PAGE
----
This article was written for Arts Professional, Issue 235, 11 April 2011.
How many theatre managers today, despite some being recognised for their great importance, believe their work is imperfectly understood? Yet our role has been established through centuries of theatrical history as the prior condition for the very existence of that history. To know about past theatre managers and their practice can illuminate the present, making us better equipped to make intelligent decisions about difficult issues today.
LUCIUS AMBIVIUS TURPIO
Turpio (c.200-150 BC) was a celebrated manager and festival promoter in ancient Rome, at the time of the playwright Terence. He often gave the prologue to Terence’s comedies, when he pointed out just how uncertain are the fortunes of the stage, that the only certainty is hard work, declaring his function simply: to suit the desires of spectators to the best of his ability and to make it possible for members of his company to “honour the arts of the stage”.
The fundraiser, impresario and finance manager who was a shrewd theatrical investor, at the Rose Theatre (and adjacent brothel), the Fortune and for the Admiral’s Men. Henslowe (c.1550-1616) represents the manager of the future at an early stage of development. His Diary is worthy of our study, including its account books which are easier to understand than some local authority theatre accounts today.
Wilkinson (1739-1803) was manager of the Theatre Royal at York, with circuit theatres at Wakefield, Leeds, Doncaster, Hull and Pontefract. He wrote eight volumes of memoirs, including The Wandering Patentee. These discuss many issues valid for today – such as casting, co-production arrangements, the tension between London and the provinces, and poster distribution. He often complains about the existence of condescending busybodies who pretended to have entire knowledge of what is good and bad in all matters relating to the stage.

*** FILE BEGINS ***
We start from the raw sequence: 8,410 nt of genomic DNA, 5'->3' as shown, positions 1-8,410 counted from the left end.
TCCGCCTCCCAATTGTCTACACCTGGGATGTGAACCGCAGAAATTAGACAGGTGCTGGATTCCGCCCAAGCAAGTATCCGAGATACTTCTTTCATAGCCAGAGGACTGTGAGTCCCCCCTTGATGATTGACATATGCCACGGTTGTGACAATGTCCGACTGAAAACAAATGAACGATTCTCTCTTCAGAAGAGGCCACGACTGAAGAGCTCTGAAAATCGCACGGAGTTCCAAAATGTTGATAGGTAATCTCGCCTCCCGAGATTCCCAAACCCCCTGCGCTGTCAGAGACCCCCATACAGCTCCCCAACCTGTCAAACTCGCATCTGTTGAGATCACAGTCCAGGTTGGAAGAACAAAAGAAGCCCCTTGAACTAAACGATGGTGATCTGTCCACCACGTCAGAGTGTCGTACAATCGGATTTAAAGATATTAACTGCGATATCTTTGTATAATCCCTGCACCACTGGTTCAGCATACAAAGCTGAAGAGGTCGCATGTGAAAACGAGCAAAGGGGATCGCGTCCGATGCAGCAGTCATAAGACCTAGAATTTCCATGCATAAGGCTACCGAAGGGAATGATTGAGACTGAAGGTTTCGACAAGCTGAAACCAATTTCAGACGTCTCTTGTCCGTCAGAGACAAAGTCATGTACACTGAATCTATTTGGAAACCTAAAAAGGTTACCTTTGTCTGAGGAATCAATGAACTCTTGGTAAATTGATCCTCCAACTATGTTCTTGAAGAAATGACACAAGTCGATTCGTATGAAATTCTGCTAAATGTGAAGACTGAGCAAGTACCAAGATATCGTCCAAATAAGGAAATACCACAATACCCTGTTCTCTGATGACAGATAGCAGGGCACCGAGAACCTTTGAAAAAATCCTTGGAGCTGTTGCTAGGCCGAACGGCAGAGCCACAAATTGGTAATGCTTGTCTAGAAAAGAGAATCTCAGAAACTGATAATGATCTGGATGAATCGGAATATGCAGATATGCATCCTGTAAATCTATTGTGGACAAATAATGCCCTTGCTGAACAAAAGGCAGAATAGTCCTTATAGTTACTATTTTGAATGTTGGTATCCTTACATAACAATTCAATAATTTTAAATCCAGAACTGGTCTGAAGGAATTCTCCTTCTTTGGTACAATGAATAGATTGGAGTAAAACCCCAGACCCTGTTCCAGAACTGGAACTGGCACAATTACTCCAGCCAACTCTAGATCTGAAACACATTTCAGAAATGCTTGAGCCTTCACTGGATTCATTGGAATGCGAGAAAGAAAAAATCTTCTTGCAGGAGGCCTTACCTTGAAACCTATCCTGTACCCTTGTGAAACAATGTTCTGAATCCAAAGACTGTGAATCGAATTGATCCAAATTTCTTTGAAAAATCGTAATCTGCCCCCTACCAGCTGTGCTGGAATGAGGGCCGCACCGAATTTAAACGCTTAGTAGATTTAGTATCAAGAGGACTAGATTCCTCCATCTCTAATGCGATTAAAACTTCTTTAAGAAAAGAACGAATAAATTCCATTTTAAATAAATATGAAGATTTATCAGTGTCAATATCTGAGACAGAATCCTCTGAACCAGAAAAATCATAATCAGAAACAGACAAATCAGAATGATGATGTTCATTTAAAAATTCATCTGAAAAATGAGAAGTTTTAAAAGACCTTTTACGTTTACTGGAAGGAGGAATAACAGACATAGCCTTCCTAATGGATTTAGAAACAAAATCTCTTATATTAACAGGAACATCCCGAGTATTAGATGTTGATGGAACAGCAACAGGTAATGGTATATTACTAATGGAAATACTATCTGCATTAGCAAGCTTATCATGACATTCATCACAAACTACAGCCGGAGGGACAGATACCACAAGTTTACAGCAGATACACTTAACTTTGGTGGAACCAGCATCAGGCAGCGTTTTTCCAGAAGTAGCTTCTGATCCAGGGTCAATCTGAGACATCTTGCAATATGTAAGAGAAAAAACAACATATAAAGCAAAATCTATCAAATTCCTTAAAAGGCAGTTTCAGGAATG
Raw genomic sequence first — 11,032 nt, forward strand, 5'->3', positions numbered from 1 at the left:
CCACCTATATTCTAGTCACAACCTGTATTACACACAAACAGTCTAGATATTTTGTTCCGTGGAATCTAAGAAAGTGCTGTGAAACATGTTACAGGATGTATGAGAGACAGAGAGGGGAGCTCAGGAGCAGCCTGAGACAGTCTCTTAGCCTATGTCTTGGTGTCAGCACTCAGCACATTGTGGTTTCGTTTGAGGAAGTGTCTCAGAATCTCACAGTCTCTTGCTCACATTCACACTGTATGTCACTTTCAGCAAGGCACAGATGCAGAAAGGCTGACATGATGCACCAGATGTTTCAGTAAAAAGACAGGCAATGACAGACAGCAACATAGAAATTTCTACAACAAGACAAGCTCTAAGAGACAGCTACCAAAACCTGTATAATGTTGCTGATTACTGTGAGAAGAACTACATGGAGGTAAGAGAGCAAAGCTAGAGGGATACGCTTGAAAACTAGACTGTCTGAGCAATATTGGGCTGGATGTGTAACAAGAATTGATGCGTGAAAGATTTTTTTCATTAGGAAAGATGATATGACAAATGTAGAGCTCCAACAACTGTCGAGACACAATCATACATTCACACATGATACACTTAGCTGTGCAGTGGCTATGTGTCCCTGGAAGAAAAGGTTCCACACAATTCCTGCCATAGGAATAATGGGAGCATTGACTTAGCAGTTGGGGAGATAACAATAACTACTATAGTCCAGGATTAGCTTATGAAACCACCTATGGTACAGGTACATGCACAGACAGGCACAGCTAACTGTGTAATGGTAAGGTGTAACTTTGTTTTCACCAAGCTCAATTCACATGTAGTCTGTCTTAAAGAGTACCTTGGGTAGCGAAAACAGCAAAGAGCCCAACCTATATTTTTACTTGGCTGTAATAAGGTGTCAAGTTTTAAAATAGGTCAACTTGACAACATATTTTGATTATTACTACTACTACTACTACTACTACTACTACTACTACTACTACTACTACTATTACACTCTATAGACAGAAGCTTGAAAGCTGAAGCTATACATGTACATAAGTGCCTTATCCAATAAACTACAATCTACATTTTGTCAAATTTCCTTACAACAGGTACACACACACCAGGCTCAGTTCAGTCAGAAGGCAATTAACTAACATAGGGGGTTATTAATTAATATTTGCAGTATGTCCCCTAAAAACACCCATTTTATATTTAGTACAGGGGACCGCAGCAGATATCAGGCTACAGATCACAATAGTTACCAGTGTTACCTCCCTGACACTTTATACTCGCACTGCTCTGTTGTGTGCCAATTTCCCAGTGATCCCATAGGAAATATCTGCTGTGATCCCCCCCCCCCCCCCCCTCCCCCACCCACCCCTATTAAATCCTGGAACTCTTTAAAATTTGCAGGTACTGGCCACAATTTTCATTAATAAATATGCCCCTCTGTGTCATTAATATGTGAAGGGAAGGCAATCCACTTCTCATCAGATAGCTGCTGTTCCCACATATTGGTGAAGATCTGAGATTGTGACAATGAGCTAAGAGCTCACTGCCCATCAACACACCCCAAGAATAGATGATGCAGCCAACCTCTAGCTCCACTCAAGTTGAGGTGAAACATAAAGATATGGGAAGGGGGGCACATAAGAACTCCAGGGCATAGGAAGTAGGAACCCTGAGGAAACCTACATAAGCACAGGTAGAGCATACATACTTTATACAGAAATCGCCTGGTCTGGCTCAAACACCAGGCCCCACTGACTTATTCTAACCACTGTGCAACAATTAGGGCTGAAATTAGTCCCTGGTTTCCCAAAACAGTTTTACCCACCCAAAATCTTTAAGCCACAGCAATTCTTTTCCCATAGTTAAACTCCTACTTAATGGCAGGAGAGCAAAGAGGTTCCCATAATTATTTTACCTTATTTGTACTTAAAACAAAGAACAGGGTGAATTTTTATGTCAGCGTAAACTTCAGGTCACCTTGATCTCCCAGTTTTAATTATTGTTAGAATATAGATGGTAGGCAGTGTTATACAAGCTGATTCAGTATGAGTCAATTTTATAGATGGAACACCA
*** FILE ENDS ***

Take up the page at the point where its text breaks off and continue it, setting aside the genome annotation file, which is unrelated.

Stoker (1847-1912) was personal assistant to Sir Henry Irving and business manager of the Lyceum Theatre, the de facto national theatre. He extended their reputation by producing eight tours of the United States and Canada between 1883 and 1904, for 209 weeks, making a profit of £5.8 million (in today’s money).
2011 is the centenary of Liverpool Playhouse as a building-based producing company. This is where Maud Carpenter (1895-1977) reigned for 51 years as general manager – the longest-serving administrator in the world’s second oldest profession. She enabled the artistic directors and the creative teams to entertain and communicate with theatregoers; as a diplomatic spokesperson, she was valorised as the ‘Lady Mayoress of Liverpool’. I have met several Liverpool theatregoers who recall her welcoming presence in the foyer – how many chief executives stand and greet today?